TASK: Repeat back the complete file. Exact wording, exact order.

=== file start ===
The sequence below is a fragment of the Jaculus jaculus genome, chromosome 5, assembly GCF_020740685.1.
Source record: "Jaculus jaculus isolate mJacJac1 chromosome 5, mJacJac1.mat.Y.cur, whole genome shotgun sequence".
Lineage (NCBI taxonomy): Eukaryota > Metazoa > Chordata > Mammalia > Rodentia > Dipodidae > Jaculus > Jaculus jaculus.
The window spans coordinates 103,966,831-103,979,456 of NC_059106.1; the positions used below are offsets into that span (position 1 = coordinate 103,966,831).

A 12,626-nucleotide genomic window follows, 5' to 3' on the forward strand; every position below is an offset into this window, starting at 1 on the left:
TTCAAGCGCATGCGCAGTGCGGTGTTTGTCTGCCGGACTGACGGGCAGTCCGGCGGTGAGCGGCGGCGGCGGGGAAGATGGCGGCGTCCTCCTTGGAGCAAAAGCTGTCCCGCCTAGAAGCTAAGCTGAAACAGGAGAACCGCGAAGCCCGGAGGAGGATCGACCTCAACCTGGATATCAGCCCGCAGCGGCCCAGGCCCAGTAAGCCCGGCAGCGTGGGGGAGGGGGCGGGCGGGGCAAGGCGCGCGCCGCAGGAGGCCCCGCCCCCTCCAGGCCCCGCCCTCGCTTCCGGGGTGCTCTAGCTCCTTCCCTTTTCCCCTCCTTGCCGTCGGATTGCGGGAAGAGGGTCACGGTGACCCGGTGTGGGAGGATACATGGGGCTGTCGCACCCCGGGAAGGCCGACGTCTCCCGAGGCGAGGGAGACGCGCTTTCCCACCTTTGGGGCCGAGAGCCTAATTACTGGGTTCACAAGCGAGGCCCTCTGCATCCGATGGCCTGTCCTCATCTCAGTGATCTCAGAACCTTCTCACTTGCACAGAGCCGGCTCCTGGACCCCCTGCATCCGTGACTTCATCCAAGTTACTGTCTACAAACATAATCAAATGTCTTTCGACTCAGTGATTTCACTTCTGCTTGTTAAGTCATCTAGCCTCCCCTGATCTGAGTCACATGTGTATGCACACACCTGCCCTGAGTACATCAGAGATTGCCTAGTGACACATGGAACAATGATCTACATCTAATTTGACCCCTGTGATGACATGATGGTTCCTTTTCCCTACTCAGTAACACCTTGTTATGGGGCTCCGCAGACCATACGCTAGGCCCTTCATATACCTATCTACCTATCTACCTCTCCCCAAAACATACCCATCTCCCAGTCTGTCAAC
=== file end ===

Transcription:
The sequence below is a fragment of the Jaculus jaculus genome, chromosome 5, assembly GCF_020740685.1.
Source record: "Jaculus jaculus isolate mJacJac1 chromosome 5, mJacJac1.mat.Y.cur, whole genome shotgun sequence".
Lineage (NCBI taxonomy): Eukaryota > Metazoa > Chordata > Mammalia > Rodentia > Dipodidae > Jaculus > Jaculus jaculus.
The window spans coordinates 103,966,831-103,979,456 of NC_059106.1; the positions used below are offsets into that span (position 1 = coordinate 103,966,831).

A 12,626-nucleotide genomic window follows, 5' to 3' on the forward strand; every position below is an offset into this window, starting at 1 on the left:
TTCAAGCGCATGCGCAGTGCGGTGTTTGTCTGCCGGACTGACGGGCAGTCCGGCGGTGAGCGGCGGCGGCGGGGAAGATGGCGGCGTCCTCCTTGGAGCAAAAGCTGTCCCGCCTAGAAGCTAAGCTGAAACAGGAGAACCGCGAAGCCCGGAGGAGGATCGACCTCAACCTGGATATCAGCCCGCAGCGGCCCAGGCCCAGTAAGCCCGGCAGCGTGGGGGAGGGGGCGGGCGGGGCAAGGCGCGCGCCGCAGGAGGCCCCGCCCCCTCCAGGCCCCGCCCTCGCTTCCGGGGTGCTCTAGCTCCTTCCCTTTTCCCCTCCTTGCCGTCGGATTGCGGGAAGAGGGTCACGGTGACCCGGTGTGGGAGGATACATGGGGCTGTCGCACCCCGGGAAGGCCGACGTCTCCCGAGGCGAGGGAGACGCGCTTTCCCACCTTTGGGGCCGAGAGCCTAATTACTGGGTTCACAAGCGAGGCCCTCTGCATCCGATGGCCTGTCCTCATCTCAGTGATCTCAGAACCTTCTCACTTGCACAGAGCCGGCTCCTGGACCCCCTGCATCCGTGACTTCATCCAAGTTACTGTCTACAAACATAATCAAATGTCTTTCGACTCAGTGATTTCACTTCTGCTTGTTAAGTCATCTAGCCTCCCCTGATCTGAGTCACATGTGTATGCACACACCTGCCCTGAGTACATCAGAGATTGCCTAGTGACACATGGAACAATGATCTACATCTAATTTGACCCCTGTGATGACATGATGGTTCCTTTTCCCTACTCAGTAACACCTTGTTATGGGGCTCCGCAGACCATACGCTAGGCCCTTCATATACCTATCTACCTATCTACCTCTCCCCAAAACATACCCATCTCCCAGTCTGTCAAC